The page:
You want your child to have fun riding a bike. It's good exercise, and you know that it's healthy for your child to get out of the house. Biking can be dangerous, though, so it's important to think about that and what you can do to mitigate the risks.
In 2013, 98 children between the ages of zero and 19 died from their injuries after being involved in a biking accident. The good news is that the number of deaths has dropped by around 62 percent since the reports from 1999 and 17 percent between 2013 and 2014.
While young children do get into accidents, over 50 percent of those who were killed were between the ages of 15 and 19. Eighty-six of the children killed were male.
Traumatic brain injuries (TBIs) are common among children who get into bicycle accidents. Each year, it's estimated that around 26,000 children are seen in emergency wards for head injuries.
The interesting thing about bicycle injuries is that the number of children who participate in cycling as an activity has dropped by around 21 percent between 2000 and 2010. Despite the small number of people riding, the problem is that many do not wear helmets. This leads to a propensity for head injuries, which could, largely, be prevented with proper helmet usage. According to statistics, helmets reduce the risk of head injuries by at least 45 percent, reducing the risk of brain injuries by 33 percent and fatal injury by 29 percent.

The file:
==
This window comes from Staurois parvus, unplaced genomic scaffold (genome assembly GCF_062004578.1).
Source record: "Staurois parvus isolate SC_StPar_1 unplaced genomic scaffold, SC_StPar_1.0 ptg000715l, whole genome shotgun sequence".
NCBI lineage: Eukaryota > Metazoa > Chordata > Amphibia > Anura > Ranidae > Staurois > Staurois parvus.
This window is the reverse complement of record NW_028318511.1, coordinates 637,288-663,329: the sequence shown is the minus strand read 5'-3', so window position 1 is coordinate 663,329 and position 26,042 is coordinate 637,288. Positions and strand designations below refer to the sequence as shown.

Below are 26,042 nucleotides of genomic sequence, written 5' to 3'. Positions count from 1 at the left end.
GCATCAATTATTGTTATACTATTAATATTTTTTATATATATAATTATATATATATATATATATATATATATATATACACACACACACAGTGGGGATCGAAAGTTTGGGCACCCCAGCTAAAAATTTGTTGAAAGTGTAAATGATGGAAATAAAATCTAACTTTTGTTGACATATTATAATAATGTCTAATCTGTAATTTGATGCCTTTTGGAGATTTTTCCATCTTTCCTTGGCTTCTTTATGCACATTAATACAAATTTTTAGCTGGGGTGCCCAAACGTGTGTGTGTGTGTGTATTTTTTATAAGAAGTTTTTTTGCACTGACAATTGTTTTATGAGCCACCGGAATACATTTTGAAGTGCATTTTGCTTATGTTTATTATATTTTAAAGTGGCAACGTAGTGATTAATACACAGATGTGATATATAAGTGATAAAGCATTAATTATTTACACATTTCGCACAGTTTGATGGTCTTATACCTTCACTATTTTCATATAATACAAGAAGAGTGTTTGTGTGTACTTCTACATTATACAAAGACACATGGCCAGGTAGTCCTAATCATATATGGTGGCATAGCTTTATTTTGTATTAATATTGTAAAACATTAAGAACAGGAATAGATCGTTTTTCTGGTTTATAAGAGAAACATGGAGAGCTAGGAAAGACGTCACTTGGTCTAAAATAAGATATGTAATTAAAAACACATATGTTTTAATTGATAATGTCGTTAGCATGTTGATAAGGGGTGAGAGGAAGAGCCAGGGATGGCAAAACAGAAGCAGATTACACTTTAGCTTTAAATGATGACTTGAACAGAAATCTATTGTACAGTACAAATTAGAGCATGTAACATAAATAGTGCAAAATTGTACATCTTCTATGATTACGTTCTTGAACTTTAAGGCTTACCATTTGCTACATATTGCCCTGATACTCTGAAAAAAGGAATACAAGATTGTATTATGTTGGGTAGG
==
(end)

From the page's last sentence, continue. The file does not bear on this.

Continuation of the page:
If your child wants to ride, be safe. Purchase a helmet and learn good biking techniques to prevent accidents.
Source: Safe Kids Worldwide, "Bicycle, Skate and Skateboard Safety Fact Sheet (2016)," accessed Feb. 27, 2018